photo by Bob Adams
Florida is not an easy place for people prone to anxiety.
The opening of the Atlantic hurricane season tomorrow is just an annual reminder. But we have all sorts of things to worry about down here year-round. Rip currents, for one. Tornadoes. Sharks. People with guns. People with guns confronting other people with guns, all of whom are determined to stand their ground. And, of course, invasive species, from lionfish to Burmese pythons.
But one thing we haven’t had to worry about – until now – is crocodiles. Oh, we have them. But the American crocodile is relatively scarce, confined to the state’s far southern regions. They are also relatively reclusive creatures that keep to themselves. Attacks are so rare that a couple bitten by an American crocodile in 2014 were believed to be the first ever crocodile bite victims in the United States.
American alligators are much more plentiful. They inhabit nearly every body of freshwater in the state, including golf course water hazards. They are much more dangerous to humans and, especially, to household pets than their American crocodile cousins. This is due to simple math as well as to temperament; the Florida Fish and Wildlife Commission estimates there are about 1.3 million Florida gators, compared to between 1,500 and 2,000 crocodiles. While alligators can be dangerous to humans, most Floridians know enough about them to take the necessary precautions when approaching any sort of water.
But just as Nemo the clownfish learned that all drains eventually lead to the ocean, in Florida all pet stores lead to the Everglades. While we do not know for sure, it seems very likely that someone in the Sunshine State had the bright idea that Nile crocodiles would make great house pets.
So far, researchers at the University of Florida have identified only four Nile crocodiles swimming in our swamps, and have not identified a new individual since 2012. So Florida is not known to have a breeding population – yet. And crocodiles breed more slowly than do American alligators, meaning that it will be more difficult to establish a population in their new home.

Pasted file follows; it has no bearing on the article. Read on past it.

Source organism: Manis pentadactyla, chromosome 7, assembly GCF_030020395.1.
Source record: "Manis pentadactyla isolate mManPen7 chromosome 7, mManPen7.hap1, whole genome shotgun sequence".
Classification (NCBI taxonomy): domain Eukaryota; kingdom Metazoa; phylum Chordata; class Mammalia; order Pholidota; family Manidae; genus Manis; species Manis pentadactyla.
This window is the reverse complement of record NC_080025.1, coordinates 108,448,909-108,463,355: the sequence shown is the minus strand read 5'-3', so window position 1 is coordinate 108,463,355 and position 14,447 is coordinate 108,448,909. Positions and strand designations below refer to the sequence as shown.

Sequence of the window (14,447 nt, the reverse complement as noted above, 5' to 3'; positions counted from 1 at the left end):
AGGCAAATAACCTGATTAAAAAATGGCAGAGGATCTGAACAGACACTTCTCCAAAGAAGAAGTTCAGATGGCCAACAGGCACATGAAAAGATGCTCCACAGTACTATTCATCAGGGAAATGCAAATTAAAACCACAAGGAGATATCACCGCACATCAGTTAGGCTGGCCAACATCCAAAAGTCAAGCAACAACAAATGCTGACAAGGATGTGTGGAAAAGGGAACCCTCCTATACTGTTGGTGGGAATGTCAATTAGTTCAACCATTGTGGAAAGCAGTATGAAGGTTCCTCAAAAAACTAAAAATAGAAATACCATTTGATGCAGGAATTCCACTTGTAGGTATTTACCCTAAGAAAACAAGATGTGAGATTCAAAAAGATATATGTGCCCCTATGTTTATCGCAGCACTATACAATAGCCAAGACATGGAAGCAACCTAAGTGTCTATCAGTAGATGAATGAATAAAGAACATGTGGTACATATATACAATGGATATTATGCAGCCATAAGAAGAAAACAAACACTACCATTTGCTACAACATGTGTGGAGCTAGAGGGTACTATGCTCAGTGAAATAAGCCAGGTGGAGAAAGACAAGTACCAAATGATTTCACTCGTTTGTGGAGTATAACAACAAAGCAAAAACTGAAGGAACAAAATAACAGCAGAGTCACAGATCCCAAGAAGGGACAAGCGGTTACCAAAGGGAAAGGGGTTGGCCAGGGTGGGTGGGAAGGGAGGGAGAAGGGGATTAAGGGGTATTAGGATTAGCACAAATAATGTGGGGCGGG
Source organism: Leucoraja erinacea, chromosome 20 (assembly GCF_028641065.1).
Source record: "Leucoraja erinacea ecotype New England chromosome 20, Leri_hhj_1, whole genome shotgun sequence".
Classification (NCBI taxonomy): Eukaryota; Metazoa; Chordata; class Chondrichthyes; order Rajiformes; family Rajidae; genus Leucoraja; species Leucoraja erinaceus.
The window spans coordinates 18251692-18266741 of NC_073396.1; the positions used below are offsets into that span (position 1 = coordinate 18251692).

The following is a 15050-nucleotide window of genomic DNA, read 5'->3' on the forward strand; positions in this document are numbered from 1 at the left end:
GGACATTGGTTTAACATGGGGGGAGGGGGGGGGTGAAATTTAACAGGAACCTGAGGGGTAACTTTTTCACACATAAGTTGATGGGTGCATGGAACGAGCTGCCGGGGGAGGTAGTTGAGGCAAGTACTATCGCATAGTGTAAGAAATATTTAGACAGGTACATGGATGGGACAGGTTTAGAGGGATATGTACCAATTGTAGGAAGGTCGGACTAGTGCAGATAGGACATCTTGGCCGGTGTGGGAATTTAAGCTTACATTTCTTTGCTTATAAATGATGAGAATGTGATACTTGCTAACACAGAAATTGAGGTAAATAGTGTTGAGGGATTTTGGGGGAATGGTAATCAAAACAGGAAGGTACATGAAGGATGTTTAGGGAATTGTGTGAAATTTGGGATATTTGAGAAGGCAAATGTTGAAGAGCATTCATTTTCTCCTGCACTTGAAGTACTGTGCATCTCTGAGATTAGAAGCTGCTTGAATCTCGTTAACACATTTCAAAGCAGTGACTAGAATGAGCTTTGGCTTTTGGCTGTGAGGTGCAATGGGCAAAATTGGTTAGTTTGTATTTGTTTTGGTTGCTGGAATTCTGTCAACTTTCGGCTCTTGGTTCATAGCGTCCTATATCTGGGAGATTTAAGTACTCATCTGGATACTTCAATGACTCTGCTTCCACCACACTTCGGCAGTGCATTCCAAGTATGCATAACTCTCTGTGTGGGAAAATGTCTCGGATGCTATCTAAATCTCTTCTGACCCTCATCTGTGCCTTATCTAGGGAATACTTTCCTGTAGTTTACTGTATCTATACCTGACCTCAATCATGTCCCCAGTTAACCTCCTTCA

But crocodiles do not only breed within their species; they can hybridize. Interbreeding between Cuban and American crocodiles is common enough to threaten the survival of the former. American crocodiles have also interbred with Morelet’s crocodile in the wild, researchers confirmed last year.
So the Nile invaders might well find love with our more placid native species. The result could be the best thing since the Africanized honeybee.
The comparison to so-called “killer bees” is not an idle one. Unlike the American version, Nile crocodiles can grow up to 20 feet long and can weigh up to 1,650 pounds. (National Geographic helpfully points out that many Nile crocodiles are longer than giraffes are tall.) These crocodiles also have a history of attacking humans. Between 2010 and 2014, Nile crocodiles were responsible for at least 480 attacks on people and 123 fatalities. Like all crocodiles, the Nile specimens are opportunistic predators, and their size creates a wide spread of viable opportunities. Nile crocodiles don’t care whether their fresh meat comes in the form of opossums, horses or Republicans – all of which we have in Florida in abundance.
So there is no reason to think that, sooner or later, we won’t discover a local population of man-eating crocodilians, whether Nile crocodiles, Nile-American crocodile hybrids or both. But, as I said, Florida is not a place for the anxious.
What, me worry? Nah. Like the Nile croc, I’m just here to enjoy a nice life in the sunshine. And as another migrant to Florida once said, it’s always 5 o’clock somewhere.